After absence from the front lines for a period of time due to injury or illness, it was not uncommon for a man to be transferred to a regiment in need of reinforcements instead of returning to his previous unit. Those whose health or fitness had declined (but who were still apt for service) were frequently transferred to the Labour Corps, which mainly operated away from the front lines. 


Where full service records have not survived, the main sources for a date of discharge or demobilisation are pension and Silver War Badge records. Consequently a disproportionate number of entries under this heading refer to men who were either discharged early from the army (usually on medical grounds, but occasionally for other reasons) or received some kind of disablity pension on demobilisation. This ranged from a short-term award until a man recovered from wounds or illness to a lifetime pension for the permanently disabled.


After the end of the war, volunteers and conscripts with scarce or urgently-needed industrial skills (such as miners) were the first to be demobilised, followed progressively by the others from the longest-serving to the most recent. Most had returned to civilian life by the end of 1919. 


Medal card

Medal card

In theory, a medal card (or medal roll index card) exists for each man who served overseas: it shows his service number(s) and the regiment(s) with which he served. For those who went overseas before the end of 1915 the date of entry into a theatre of war is also shown. It gives little or no other identifying details except occasionally an annotation with date of death, a cross-reference to the Silver War Badge list, or - very rarely - an address. If no medal card has been found for a man known to have served during World War I, barring error on my part (always possible!) there are three likely reasons:

  • The original card has been lost, is illegible or badly misspelled and/or there is an error in the indexing.

  • The man served under an alias.

  • The man was engaged throughout the war on home service and did not go overseas.

Home service

Home service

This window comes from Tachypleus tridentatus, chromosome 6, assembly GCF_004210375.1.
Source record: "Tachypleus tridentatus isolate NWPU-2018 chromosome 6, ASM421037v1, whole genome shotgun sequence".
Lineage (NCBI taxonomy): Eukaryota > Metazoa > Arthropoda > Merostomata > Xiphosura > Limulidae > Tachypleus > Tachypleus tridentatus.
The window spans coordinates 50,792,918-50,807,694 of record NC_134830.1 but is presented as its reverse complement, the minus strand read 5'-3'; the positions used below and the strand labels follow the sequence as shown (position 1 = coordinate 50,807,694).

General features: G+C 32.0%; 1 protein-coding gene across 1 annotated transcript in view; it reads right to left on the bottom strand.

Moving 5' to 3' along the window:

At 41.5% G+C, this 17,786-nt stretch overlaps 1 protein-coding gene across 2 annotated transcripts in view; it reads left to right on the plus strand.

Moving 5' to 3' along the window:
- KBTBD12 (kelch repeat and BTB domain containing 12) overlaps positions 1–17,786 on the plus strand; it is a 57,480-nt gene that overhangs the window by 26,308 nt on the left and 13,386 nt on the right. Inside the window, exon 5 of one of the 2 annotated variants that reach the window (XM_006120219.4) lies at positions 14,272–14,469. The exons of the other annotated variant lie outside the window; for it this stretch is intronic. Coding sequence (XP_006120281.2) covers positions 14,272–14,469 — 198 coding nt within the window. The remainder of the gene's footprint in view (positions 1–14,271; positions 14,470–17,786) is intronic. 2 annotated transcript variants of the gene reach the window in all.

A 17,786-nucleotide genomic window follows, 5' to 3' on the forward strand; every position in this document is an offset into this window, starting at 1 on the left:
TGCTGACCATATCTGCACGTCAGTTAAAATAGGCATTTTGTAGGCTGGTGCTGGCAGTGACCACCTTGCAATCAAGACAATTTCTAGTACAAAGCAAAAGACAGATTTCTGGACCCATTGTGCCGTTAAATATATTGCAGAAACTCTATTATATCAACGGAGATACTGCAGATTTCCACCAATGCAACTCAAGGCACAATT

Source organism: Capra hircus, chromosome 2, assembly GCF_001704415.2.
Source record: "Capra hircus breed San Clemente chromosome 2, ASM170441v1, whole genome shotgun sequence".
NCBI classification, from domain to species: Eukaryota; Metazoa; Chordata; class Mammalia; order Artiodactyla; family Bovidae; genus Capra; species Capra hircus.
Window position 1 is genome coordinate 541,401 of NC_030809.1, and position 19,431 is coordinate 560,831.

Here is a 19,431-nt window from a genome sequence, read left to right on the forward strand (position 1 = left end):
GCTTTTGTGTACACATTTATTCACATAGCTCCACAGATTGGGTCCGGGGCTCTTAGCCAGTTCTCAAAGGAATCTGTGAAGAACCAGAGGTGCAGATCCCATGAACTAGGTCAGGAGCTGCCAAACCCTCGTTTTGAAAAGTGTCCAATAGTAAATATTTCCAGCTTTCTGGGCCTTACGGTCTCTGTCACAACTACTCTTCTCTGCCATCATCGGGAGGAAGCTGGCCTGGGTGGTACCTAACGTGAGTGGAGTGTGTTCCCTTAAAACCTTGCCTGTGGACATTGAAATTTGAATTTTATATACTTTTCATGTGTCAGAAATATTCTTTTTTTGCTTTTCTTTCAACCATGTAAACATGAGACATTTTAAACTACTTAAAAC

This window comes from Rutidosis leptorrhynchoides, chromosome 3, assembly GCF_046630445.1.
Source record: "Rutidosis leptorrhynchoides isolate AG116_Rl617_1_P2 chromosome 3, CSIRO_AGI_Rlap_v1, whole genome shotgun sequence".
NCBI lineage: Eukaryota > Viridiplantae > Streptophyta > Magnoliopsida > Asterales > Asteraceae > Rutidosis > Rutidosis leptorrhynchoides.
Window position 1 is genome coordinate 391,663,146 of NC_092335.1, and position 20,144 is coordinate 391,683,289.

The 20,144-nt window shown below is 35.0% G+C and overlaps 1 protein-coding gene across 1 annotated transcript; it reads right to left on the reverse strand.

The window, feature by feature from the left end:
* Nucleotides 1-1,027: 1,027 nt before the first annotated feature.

Throughout the war a part of the army was stationed in the UK: this affected not just men in training but also those engaged in home defence, instruction, administration and certain other duties. While most men went overseas after training, a minority spent all their wartime service in Britain or Ireland, with certain regiments affected more than others. These included:

  • Royal Garrison Artillery 

  • Royal Engineers

  • Territorial cyclist battalions (later reorganised as the Army Cyclist Corps)

  • Royal Army Medical Corps (eg. personnel serving in military hospitals in the UK)

  • Agricultural and some other companies of the Labour Corps

  • Military Police

  • Army Pay Corps

The Royal Defence Corps, made up of men too old or unfit for overseas service, only operated with the UK.

Who is missing?

The database certainly does not include every World War I serviceman from the district. Some names are included because they appear on a roll of honour or other list, but nothing more is known about them. Other local men with common names may well have served, but without corroboratory information it is impossible  to prove it. If you know of someone who ought to be included, or can supply missing details/corrections for anyone in the database, please contact me so I can add them to this tribute.


Details for Heaton Norris/Norris Bank and Reddish are less complete than for Heaton Chapel, Heaton Moor and Heaton Mersey. The current pandemic means that I am unable to use the invaluable resources of Stockport Local Heritage Library, so for the time being I am limited to online sources and notes I took on previous visits.

I have a little additional information about some of the men in the database which I will happily share free of charge. If you are interested in more extensive family research, please consider my professional genealogy research service.

Pile Of Books

Our family genealogy website

angloswiss genealogy


My professional research service

Relatively Speaking